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Aldhils Arboretum

15 customer reviews

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Audio CD, September 24, 2002
$47.94 $0.24

Editorial Reviews

Of Montreal return to their very beginnings on their oddly named fifth album, Aldhils Arboretum, abandoning all pretensions of constructing another Byzantine concept album as they did on their past three outings. As a result the quintet have made a stronger, more appealing record by simplifying their aesthetic--sounding much like they did on their 1997 debut, Cherry Peel--and creating 14 discrete, unrelated tableaus about some of the idiosyncratic characters from their native Athens, Georgia. Borrowing freely from the band's own autobiography, spiritual leader and main songwriter Kevin Barnes constructs a skewed pastoral scene in "Isn't It Nice" (about an actual exodus the band made to Clarke Country, Georgia, where four of the five members set up housekeeping in a community peopled with crotchety old women, inebriated neighbors, and suicidal deer), proving he can conjure rural characters just as compelling as the urban warriors Lou Reed described in "Walk on the Wild Side." Barnes blithely pens a story of a woman's love for her dog on "Natalie and Effie in the Park," only to turn around and write a paean to sleep, "An Ode to the Nocturnal Muse," in which he professes love for his bed, his pillow, and the dream state. However, snuggled underneath those cozy covers is a darker reality that slithers into your consciousness on the dark wings of an anxious organ fill, letting you know that the song--and the entire album, for that matter--is more Southern gothic than Southern comfort. --Jaan Uhelszki

Listen to Samples and Buy MP3s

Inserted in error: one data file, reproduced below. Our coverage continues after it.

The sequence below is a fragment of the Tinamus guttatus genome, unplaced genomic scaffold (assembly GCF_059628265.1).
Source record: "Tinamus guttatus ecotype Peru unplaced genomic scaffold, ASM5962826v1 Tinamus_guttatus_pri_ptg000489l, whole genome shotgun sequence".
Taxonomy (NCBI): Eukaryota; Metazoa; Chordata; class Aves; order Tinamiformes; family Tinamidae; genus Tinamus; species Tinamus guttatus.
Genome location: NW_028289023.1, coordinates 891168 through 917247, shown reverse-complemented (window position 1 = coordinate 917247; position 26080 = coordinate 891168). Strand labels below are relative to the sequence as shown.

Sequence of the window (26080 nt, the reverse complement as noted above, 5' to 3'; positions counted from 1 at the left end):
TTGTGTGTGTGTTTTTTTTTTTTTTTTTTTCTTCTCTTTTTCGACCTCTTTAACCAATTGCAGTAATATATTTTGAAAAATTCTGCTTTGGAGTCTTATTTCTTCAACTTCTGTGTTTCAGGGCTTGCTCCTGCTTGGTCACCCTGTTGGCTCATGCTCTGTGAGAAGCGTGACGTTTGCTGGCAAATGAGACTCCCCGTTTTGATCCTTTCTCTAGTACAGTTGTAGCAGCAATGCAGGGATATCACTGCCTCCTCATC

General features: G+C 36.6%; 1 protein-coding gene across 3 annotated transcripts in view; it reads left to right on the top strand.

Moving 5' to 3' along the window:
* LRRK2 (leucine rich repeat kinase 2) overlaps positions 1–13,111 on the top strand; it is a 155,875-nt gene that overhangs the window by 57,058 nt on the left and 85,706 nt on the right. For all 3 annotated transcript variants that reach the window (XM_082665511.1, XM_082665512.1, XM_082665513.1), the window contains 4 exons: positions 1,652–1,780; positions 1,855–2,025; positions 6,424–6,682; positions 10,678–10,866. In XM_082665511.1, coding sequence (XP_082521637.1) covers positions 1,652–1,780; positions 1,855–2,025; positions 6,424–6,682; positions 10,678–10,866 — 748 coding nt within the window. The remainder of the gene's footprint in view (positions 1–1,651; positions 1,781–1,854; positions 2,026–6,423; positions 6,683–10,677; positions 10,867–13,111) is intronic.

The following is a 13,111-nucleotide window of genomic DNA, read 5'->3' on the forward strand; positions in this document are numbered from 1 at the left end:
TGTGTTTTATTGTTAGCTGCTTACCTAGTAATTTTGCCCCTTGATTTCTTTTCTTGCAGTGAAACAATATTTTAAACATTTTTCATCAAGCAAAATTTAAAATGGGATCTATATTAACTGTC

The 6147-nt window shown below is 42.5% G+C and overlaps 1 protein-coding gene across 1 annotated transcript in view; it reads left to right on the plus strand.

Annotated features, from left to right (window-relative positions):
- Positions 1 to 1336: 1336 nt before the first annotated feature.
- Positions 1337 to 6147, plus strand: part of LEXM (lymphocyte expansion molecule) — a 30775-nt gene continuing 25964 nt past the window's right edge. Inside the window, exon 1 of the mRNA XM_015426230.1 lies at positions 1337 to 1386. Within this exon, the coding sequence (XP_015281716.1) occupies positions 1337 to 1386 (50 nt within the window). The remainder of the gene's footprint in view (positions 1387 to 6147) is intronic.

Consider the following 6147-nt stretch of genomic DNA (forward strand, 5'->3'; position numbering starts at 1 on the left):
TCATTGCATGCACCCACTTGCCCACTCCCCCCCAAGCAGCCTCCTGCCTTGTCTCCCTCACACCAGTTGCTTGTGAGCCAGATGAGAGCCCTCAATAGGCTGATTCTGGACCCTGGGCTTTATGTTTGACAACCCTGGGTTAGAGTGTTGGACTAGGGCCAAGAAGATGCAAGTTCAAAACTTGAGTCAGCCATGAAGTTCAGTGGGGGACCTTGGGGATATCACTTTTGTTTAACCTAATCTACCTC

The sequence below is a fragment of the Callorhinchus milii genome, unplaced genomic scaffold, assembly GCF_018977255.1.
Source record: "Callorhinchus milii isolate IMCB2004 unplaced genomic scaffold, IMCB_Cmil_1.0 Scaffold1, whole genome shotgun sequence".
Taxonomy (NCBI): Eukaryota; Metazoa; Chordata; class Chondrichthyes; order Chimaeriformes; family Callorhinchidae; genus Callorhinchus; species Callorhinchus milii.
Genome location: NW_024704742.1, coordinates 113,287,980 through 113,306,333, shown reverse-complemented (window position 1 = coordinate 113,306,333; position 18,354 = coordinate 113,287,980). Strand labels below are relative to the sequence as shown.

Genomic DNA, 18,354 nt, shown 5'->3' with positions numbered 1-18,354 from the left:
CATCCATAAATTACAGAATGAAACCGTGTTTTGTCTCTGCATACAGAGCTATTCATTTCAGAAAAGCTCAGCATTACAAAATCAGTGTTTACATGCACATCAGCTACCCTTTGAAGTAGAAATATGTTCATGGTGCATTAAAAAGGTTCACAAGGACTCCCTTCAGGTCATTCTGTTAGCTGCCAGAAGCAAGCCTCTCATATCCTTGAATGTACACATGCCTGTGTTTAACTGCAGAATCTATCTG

Songs from this album are available to purchase as MP3s. Click on "Buy MP3" or view the MP3 Album.

Song Title Time Price
  1. doing nothing 3:23$0.99  Buy MP3 
  2. old people in the cememtery 3:20$0.99  Buy MP3 
  3. isnt it nice? 2:55$0.99  Buy MP3 
  4. jennifer louise 2:00$0.99  Buy MP3 
  5. the blank husband epidemic 2:39$0.99  Buy MP3 
  6. pancakes for one 2:41$0.99  Buy MP3 
  7. we are destroying the song 2:47$0.99  Buy MP3 
  8. an ode to the nocturnal muse 3:43$0.99  Buy MP3 
  9. predictably sulking sara 2:27$0.99  Buy MP3 
10. natalie and effie in the park 2:12$0.99  Buy MP3 
11. a question for emily foreman 2:42$0.99  Buy MP3 
12. kissing in the grass 3:39$0.99  Buy MP3 
13. kid without claws 3:56$0.99  Buy MP3 
14. death dance of omipapas and sons for you 2:23$0.99  Buy MP3 

Product Details

  • Audio CD (September 24, 2002)
  • Number of Discs: 1
  • Label: Kindercore Records
  • ASIN: B00006IJ2Y
  • Average Customer Review: 3.7 out of 5 stars  See all reviews (15 customer reviews)
  • Amazon Best Sellers Rank: #599,889 in Music (See Top 100 in Music)

Customer Reviews

Most Helpful Customer Reviews

8 of 8 people found the following review helpful By Sheldon Rowan on October 13, 2002
Format: Audio CD
If Of Montreal's The Gay Parade was their Pet Sounds, Coquelicot Asleep in the Poppies their Smile, and Then Who will Protect our Children their Smiley Smile, where does that leave Aldhils Arboretum? Why it's Wild Honey, of course. This isn't meant to slight either album, as both have their distinct qualities, but for Of Montreal and The Beach Boys it represents a change in musical direction to looking backwards and not forwards. Aldhils Arboretum doesn't have the same high concept as Coquelicot or the coherence of The Gay Parade, but this probably makes it a more likable album for the newly initiated. If you're listening to the group for the first time, this should be your album. It's really the Of Montreal sampler. You can hear bits of Cherry Peel (Jennifer Louise), The Bedside Drama (Predictably Sulking Sara), The Gay Parade (Natalie and Effie in the Park), Coquelicot (the most challenging song on the CD, Kid Without Claws), and even Then Who Will Protect Our Children? (the beautiful An Ode to the Nocturnal Muse which is sung in Japanese (Neru No Daisuki) on the aforementioned CD).